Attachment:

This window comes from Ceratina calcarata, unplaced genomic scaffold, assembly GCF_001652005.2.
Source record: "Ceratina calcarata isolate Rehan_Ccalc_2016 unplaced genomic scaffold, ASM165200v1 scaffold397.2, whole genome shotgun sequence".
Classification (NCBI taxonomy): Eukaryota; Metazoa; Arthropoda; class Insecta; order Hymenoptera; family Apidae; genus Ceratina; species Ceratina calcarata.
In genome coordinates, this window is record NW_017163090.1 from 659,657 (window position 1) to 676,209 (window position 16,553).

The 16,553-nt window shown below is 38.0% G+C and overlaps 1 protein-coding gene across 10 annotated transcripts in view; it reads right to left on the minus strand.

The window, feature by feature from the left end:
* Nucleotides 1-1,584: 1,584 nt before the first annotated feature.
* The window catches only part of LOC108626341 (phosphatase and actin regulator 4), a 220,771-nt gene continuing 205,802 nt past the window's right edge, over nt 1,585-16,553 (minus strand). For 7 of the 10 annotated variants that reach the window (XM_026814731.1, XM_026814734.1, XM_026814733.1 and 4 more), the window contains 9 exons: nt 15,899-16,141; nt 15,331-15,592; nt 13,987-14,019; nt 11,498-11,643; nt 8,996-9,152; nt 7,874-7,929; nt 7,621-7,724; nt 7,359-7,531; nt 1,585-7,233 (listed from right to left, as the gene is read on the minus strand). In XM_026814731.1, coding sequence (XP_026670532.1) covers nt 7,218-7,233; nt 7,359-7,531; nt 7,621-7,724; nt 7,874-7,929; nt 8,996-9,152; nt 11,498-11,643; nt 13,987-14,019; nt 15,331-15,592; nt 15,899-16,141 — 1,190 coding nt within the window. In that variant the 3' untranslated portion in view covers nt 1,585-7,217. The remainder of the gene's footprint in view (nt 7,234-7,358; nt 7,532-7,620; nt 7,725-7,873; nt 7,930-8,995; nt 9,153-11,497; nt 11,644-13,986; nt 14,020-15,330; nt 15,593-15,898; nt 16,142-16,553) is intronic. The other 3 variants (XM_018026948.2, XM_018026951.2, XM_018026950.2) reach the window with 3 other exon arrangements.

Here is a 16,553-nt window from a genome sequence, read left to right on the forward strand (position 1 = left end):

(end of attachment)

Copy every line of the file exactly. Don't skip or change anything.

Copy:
This window comes from Ceratina calcarata, unplaced genomic scaffold, assembly GCF_001652005.2.
Source record: "Ceratina calcarata isolate Rehan_Ccalc_2016 unplaced genomic scaffold, ASM165200v1 scaffold397.2, whole genome shotgun sequence".
Classification (NCBI taxonomy): Eukaryota; Metazoa; Arthropoda; class Insecta; order Hymenoptera; family Apidae; genus Ceratina; species Ceratina calcarata.
In genome coordinates, this window is record NW_017163090.1 from 659,657 (window position 1) to 676,209 (window position 16,553).

The 16,553-nt window shown below is 38.0% G+C and overlaps 1 protein-coding gene across 10 annotated transcripts in view; it reads right to left on the minus strand.

The window, feature by feature from the left end:
* Nucleotides 1-1,584: 1,584 nt before the first annotated feature.
* The window catches only part of LOC108626341 (phosphatase and actin regulator 4), a 220,771-nt gene continuing 205,802 nt past the window's right edge, over nt 1,585-16,553 (minus strand). For 7 of the 10 annotated variants that reach the window (XM_026814731.1, XM_026814734.1, XM_026814733.1 and 4 more), the window contains 9 exons: nt 15,899-16,141; nt 15,331-15,592; nt 13,987-14,019; nt 11,498-11,643; nt 8,996-9,152; nt 7,874-7,929; nt 7,621-7,724; nt 7,359-7,531; nt 1,585-7,233 (listed from right to left, as the gene is read on the minus strand). In XM_026814731.1, coding sequence (XP_026670532.1) covers nt 7,218-7,233; nt 7,359-7,531; nt 7,621-7,724; nt 7,874-7,929; nt 8,996-9,152; nt 11,498-11,643; nt 13,987-14,019; nt 15,331-15,592; nt 15,899-16,141 — 1,190 coding nt within the window. In that variant the 3' untranslated portion in view covers nt 1,585-7,217. The remainder of the gene's footprint in view (nt 7,234-7,358; nt 7,532-7,620; nt 7,725-7,873; nt 7,930-8,995; nt 9,153-11,497; nt 11,644-13,986; nt 14,020-15,330; nt 15,593-15,898; nt 16,142-16,553) is intronic. The other 3 variants (XM_018026948.2, XM_018026951.2, XM_018026950.2) reach the window with 3 other exon arrangements.

Here is a 16,553-nt window from a genome sequence, read left to right on the forward strand (position 1 = left end):